Launching a new product has become even more difficult over the past few years. Not only has the ACA changed the game, including who you need to target, but brands are also facing increased competition. In March 2014, McKinsey & Company estimated that pharmaceutical companies will launch approximately 400 new products in the next three years—up 146% from 2005. PM360 asked 10 launch experts for their best tips to overcome the flood of challenges a new brand might face, including:

  • How has launching a product or new indication changed since the ACA was implemented?
  • How do you determine the optimal approach for engaging with payers?
  • What is your best advice for how to handle your brand pre-launch to ensure you don’t sink before you even get in the water?
  • How must your strategy change from the days of launching potential blockbusters to much smaller products that serve a more limited patient population?
  • How do you deal with the increased competition and make your brand stand out?

Elaine Ferguson

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The discipline of launching pharmaceutical products has fundamentally changed with R&D increasingly driven by the goal of targeted therapies. This is monumentally good for the biopharmaceutical industry and forces us to think about the purpose of what we deliver rather than innovation for innovation’s sake. We are being driven by scientific and human curiosity, but now with the rigour of demonstrating real-word benefit and value.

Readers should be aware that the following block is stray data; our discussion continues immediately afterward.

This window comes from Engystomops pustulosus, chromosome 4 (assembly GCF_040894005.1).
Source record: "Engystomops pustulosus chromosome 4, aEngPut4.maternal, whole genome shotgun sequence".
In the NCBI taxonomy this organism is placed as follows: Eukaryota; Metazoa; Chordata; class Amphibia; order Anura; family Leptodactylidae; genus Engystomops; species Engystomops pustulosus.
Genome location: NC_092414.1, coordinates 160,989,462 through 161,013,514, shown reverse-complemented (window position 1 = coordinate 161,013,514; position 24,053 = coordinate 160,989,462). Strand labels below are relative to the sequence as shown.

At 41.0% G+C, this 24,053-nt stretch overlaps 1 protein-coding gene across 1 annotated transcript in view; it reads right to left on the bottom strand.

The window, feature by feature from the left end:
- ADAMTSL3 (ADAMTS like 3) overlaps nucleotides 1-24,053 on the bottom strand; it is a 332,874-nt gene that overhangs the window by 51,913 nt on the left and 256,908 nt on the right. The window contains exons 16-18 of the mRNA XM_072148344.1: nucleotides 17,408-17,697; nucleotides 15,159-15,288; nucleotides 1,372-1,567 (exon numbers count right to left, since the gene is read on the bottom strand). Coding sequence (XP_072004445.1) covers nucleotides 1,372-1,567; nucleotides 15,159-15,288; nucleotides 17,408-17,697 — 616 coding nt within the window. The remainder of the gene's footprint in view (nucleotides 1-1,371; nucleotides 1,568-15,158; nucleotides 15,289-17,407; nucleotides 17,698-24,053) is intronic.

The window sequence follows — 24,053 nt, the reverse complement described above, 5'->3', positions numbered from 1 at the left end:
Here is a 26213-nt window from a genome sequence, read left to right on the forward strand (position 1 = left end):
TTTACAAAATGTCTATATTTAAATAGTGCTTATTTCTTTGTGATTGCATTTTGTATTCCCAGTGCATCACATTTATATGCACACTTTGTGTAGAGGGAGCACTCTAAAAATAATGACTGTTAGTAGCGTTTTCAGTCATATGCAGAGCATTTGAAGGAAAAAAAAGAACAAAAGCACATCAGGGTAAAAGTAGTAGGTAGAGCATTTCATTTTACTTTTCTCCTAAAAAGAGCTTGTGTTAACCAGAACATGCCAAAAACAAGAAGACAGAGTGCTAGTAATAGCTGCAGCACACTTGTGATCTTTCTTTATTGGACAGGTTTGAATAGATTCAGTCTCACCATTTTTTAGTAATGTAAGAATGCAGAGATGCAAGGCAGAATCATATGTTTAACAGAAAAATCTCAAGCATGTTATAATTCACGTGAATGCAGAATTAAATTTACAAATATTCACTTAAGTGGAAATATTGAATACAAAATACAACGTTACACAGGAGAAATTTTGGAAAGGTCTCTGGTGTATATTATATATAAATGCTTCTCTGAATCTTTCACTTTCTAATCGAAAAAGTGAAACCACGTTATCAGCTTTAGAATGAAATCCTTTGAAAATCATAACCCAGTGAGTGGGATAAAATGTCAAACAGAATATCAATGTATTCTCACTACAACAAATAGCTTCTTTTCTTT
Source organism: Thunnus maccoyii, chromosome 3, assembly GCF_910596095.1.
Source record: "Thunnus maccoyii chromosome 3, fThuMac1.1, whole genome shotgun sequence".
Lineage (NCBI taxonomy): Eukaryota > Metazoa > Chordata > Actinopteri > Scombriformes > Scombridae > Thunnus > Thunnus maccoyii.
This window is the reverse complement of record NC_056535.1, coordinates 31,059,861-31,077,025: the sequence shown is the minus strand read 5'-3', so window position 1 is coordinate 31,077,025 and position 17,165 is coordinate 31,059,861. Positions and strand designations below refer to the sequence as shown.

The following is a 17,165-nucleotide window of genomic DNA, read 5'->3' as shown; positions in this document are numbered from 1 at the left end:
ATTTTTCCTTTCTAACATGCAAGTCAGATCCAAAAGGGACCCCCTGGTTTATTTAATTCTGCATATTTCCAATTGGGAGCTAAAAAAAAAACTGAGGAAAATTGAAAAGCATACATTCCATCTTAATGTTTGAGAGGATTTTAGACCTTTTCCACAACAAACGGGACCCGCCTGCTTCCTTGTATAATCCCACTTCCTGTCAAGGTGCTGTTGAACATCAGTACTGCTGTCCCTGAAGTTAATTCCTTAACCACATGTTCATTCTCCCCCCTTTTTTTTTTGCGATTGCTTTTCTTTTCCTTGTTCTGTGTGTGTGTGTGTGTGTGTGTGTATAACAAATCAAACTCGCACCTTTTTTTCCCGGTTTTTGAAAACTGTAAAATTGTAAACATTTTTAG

Precision is king in unravelling disease pathways and targeting therapy. It is also key in identifying patients who will respond to drugs based on biological markers and in how we engage and support stakeholders whether they be patients, caregivers, payers or healthcare professionals. The new world of pharmaceuticals depends on an intimate understanding of the dynamic relationship between individuals and disease—from a psychological as well as a biological perspective.

Launching Targeted Therapies